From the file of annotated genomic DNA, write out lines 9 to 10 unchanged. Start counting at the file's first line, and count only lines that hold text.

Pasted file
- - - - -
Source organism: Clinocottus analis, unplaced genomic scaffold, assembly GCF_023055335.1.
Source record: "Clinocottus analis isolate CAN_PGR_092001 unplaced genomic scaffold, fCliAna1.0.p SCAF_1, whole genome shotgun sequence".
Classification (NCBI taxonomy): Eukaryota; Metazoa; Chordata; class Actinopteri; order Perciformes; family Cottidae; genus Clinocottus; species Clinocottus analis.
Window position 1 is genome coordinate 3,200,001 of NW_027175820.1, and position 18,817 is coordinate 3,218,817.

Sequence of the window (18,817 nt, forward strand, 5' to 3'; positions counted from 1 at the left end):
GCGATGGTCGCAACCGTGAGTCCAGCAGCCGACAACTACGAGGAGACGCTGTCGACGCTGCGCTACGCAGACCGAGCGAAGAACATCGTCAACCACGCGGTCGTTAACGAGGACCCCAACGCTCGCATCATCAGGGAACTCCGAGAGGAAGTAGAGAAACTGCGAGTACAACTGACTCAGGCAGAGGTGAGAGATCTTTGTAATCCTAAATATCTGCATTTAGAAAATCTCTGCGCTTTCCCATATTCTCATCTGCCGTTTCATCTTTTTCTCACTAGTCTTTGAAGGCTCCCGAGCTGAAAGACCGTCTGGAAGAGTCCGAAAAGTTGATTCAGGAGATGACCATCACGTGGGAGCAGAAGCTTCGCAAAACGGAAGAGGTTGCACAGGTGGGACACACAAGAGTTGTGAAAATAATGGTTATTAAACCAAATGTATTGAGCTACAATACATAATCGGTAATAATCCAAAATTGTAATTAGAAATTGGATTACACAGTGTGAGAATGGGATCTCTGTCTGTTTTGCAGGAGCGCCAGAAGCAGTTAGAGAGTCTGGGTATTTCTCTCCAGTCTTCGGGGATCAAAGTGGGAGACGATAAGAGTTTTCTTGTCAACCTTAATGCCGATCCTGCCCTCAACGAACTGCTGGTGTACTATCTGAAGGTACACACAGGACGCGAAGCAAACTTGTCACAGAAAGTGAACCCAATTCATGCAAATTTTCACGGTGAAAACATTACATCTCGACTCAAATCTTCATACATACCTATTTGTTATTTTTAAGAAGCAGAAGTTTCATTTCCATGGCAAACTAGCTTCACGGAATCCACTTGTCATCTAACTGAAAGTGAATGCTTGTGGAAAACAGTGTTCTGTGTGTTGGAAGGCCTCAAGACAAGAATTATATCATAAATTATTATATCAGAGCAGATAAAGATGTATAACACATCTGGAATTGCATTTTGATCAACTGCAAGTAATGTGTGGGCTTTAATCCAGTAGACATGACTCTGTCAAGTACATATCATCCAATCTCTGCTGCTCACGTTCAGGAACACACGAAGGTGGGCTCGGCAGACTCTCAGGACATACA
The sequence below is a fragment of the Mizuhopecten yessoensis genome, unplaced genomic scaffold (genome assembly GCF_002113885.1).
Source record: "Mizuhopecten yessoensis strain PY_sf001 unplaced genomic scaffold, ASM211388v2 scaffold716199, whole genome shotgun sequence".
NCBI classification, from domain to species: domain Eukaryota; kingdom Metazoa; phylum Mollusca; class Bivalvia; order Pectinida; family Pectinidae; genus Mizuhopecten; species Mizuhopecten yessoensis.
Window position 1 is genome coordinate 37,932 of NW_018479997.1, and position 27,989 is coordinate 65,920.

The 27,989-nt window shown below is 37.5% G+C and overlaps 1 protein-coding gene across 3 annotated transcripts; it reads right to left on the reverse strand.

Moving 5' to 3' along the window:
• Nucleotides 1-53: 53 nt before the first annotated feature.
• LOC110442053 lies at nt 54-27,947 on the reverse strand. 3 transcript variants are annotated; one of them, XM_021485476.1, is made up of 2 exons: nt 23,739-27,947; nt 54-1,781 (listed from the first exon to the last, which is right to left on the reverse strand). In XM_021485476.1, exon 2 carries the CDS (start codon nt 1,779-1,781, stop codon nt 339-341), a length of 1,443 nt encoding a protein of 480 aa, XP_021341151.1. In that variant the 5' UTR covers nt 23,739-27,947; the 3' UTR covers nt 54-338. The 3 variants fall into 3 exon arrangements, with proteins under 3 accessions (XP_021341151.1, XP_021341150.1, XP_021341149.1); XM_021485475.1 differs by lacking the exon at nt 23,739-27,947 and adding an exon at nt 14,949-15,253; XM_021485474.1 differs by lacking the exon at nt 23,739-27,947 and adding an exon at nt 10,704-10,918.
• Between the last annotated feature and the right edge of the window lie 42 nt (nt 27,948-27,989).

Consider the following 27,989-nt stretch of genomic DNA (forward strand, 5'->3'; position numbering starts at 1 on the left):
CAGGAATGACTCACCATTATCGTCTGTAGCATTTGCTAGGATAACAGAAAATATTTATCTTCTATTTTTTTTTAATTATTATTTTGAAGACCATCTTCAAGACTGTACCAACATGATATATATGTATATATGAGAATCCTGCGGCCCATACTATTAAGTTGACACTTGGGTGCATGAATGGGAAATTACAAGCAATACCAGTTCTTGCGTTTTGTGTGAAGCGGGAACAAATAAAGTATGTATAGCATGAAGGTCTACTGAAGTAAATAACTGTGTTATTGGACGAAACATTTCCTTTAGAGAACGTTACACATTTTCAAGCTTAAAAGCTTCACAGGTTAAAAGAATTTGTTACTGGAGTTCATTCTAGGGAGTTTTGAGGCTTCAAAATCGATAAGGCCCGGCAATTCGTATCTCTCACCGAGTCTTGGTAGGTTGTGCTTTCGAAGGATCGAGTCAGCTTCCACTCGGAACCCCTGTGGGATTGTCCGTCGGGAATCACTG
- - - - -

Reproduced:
NCBI classification, from domain to species: domain Eukaryota; kingdom Metazoa; phylum Mollusca; class Bivalvia; order Pectinida; family Pectinidae; genus Mizuhopecten; species Mizuhopecten yessoensis.
Window position 1 is genome coordinate 37,932 of NW_018479997.1, and position 27,989 is coordinate 65,920.